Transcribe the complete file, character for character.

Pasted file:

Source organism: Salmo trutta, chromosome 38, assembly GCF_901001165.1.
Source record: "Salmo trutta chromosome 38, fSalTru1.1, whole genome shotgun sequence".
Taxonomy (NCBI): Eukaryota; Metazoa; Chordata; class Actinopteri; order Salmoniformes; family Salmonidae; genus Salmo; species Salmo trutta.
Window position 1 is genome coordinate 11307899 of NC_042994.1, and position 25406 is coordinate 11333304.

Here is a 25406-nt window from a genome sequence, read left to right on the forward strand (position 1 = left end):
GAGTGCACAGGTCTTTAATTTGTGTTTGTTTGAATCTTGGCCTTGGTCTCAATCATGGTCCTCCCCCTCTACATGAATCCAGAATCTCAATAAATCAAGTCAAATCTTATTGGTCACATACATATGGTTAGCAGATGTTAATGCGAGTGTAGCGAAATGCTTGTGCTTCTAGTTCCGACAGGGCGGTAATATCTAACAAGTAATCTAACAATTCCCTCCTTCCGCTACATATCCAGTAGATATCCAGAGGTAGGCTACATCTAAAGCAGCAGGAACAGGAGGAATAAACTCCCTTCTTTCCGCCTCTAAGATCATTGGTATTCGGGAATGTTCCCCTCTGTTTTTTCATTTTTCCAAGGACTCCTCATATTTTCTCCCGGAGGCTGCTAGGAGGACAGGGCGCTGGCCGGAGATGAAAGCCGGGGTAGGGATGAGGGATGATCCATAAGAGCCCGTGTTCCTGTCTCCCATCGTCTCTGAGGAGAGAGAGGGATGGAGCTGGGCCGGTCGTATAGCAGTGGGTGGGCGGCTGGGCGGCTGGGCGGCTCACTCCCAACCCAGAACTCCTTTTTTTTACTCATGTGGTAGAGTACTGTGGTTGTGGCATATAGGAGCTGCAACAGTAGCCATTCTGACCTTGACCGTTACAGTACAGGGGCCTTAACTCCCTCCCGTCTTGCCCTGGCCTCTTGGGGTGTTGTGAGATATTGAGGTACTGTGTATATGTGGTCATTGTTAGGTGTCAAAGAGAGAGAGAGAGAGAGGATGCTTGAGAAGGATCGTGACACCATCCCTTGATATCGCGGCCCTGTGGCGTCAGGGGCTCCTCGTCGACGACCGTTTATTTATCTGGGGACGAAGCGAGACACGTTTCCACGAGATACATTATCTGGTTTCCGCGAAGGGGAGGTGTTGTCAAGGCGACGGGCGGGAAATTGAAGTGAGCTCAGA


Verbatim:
Source organism: Salmo trutta, chromosome 38, assembly GCF_901001165.1.
Source record: "Salmo trutta chromosome 38, fSalTru1.1, whole genome shotgun sequence".
Taxonomy (NCBI): Eukaryota; Metazoa; Chordata; class Actinopteri; order Salmoniformes; family Salmonidae; genus Salmo; species Salmo trutta.
Window position 1 is genome coordinate 11307899 of NC_042994.1, and position 25406 is coordinate 11333304.

Here is a 25406-nt window from a genome sequence, read left to right on the forward strand (position 1 = left end):
GAGTGCACAGGTCTTTAATTTGTGTTTGTTTGAATCTTGGCCTTGGTCTCAATCATGGTCCTCCCCCTCTACATGAATCCAGAATCTCAATAAATCAAGTCAAATCTTATTGGTCACATACATATGGTTAGCAGATGTTAATGCGAGTGTAGCGAAATGCTTGTGCTTCTAGTTCCGACAGGGCGGTAATATCTAACAAGTAATCTAACAATTCCCTCCTTCCGCTACATATCCAGTAGATATCCAGAGGTAGGCTACATCTAAAGCAGCAGGAACAGGAGGAATAAACTCCCTTCTTTCCGCCTCTAAGATCATTGGTATTCGGGAATGTTCCCCTCTGTTTTTTCATTTTTCCAAGGACTCCTCATATTTTCTCCCGGAGGCTGCTAGGAGGACAGGGCGCTGGCCGGAGATGAAAGCCGGGGTAGGGATGAGGGATGATCCATAAGAGCCCGTGTTCCTGTCTCCCATCGTCTCTGAGGAGAGAGAGGGATGGAGCTGGGCCGGTCGTATAGCAGTGGGTGGGCGGCTGGGCGGCTGGGCGGCTCACTCCCAACCCAGAACTCCTTTTTTTTACTCATGTGGTAGAGTACTGTGGTTGTGGCATATAGGAGCTGCAACAGTAGCCATTCTGACCTTGACCGTTACAGTACAGGGGCCTTAACTCCCTCCCGTCTTGCCCTGGCCTCTTGGGGTGTTGTGAGATATTGAGGTACTGTGTATATGTGGTCATTGTTAGGTGTCAAAGAGAGAGAGAGAGAGAGGATGCTTGAGAAGGATCGTGACACCATCCCTTGATATCGCGGCCCTGTGGCGTCAGGGGCTCCTCGTCGACGACCGTTTATTTATCTGGGGACGAAGCGAGACACGTTTCCACGAGATACATTATCTGGTTTCCGCGAAGGGGAGGTGTTGTCAAGGCGACGGGCGGGAAATTGAAGTGAGCTCAGA